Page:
12th Of Never by James Patterson (Women’s Murder Club #12)

My Rating: 3/5

Synopsis: A baby on the way and two killers on the loose. Will Detective Lindsay Boxer be pushed to breaking point? An eccentric professor walks into Lindsay’s homicide department to report a murder that hasn’t yet happened. A convicted serial killer wakes from a two-year coma. He says he’s ready to tell where the bodies are buried, but does he have a much more sinister plan in mind? Lindsay doesn’t have much time to stop a terrifying future from unfolding. But all the crimes in the world seem like nothing when she is suddenly faced with the possibility of the most devastating loss of her life.

My Review: I have read each and every one of the Women’s Murder Club books and just lately they seem to be losing their flair. It seems that for each book, one of the characters has a major change of personality. Having said that, book 11 was a vast improvement on book 10! With this latest instalment, I was hoping to see things settle down once again but sadly this wasn’t the case.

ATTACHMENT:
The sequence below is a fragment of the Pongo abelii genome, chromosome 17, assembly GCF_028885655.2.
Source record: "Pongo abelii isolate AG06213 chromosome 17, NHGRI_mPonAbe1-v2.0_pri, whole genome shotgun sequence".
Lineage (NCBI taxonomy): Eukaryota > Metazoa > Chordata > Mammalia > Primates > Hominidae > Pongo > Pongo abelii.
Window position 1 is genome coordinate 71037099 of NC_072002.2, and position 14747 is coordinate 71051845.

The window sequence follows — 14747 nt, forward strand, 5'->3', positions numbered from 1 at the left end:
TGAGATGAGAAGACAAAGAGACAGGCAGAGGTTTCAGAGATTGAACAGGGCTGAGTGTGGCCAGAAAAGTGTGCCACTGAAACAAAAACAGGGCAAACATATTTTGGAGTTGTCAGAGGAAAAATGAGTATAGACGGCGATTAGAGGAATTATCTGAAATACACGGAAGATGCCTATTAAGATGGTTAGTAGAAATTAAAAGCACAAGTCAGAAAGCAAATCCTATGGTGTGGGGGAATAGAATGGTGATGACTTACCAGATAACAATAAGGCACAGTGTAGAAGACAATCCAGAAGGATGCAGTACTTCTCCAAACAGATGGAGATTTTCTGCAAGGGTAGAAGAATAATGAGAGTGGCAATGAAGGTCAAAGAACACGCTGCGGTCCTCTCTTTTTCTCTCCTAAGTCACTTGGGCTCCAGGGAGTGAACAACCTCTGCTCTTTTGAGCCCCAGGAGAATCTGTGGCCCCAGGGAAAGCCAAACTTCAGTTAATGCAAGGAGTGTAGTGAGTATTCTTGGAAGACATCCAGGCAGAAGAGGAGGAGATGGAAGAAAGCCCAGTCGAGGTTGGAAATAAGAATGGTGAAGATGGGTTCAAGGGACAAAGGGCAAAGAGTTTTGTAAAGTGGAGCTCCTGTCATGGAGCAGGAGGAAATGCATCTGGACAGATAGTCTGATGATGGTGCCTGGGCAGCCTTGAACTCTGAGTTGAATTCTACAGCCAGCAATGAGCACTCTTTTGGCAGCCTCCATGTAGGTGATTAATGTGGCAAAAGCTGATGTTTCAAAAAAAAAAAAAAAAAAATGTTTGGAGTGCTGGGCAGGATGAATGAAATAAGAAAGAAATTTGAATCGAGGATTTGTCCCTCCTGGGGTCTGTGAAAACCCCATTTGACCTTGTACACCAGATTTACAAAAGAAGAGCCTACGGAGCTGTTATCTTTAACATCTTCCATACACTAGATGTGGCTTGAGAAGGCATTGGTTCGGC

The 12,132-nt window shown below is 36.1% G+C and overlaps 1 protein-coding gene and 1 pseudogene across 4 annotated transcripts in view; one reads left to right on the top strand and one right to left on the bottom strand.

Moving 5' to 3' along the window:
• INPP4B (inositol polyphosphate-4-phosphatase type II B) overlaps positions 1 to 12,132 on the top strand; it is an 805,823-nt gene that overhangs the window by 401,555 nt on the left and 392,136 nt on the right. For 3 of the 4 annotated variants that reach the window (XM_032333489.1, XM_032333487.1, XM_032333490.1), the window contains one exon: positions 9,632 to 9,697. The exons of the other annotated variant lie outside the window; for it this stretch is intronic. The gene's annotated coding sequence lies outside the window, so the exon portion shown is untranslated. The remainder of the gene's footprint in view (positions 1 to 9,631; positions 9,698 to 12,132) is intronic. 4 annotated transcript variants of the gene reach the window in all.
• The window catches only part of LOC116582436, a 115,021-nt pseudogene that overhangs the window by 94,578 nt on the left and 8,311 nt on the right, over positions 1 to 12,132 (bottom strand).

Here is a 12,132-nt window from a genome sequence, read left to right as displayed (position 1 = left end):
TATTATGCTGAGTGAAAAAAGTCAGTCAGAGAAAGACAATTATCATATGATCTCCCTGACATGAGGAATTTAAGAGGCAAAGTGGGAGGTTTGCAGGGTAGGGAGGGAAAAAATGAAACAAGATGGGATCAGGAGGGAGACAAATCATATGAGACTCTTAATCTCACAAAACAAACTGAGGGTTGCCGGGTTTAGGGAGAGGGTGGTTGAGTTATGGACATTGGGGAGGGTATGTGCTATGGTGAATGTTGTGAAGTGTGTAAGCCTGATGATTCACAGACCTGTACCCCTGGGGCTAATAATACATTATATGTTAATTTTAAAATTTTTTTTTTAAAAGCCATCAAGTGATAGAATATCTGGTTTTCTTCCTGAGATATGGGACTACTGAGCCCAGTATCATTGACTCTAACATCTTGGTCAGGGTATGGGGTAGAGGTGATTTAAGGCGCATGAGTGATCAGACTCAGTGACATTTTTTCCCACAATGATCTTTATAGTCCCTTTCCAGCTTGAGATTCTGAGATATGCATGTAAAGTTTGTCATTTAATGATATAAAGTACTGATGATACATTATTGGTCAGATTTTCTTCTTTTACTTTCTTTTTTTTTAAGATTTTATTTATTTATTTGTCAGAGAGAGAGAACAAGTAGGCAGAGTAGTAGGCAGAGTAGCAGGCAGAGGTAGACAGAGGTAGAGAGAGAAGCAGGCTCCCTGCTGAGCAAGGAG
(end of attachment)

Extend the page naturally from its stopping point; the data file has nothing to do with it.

With Lindsay Boxer as a new mother, her baby’s birth was the intro to this latest book. That alone is something that just feels secondary to the series and no real thought had gone into it. Yuki is now running a case which seemed to take over for the majority of the book and I have to be honest and say that this particular part of the story didn’t grab me. It is a case involving Keith Herman, a disgraced attorney, who is being prosecuted for the murder of his wife. Whilst Lindsay and Yuki are busy, we see Claire get demoted following the disappearance of a body from her Morgue, and finally we see fleeting glimpses of Cindy whose relationship with Lindsay’s partner Rich Conklin appears to be running into trouble.

I read this book pretty quickly, which wasn’t difficult as JP books are never meaty anyway. But by the end of the book, although I couldn’t say it was terrible, I also couldn’t say it was brilliant. It felt like storylines were created for all 4 characters and there was far too much going on for them individually. This made me feel like I was jumping from pillar to post, without any real sense of connection. Like many others I have probably read at least 60-70% of James Patterson’s books, but am finding that my patience is wearing a bit thin. I would prefer to wait all year for one book from the man himself, than to constantly try and catch up with all the various series and co-written books he produces. Overall, another James Patterson disappointment!

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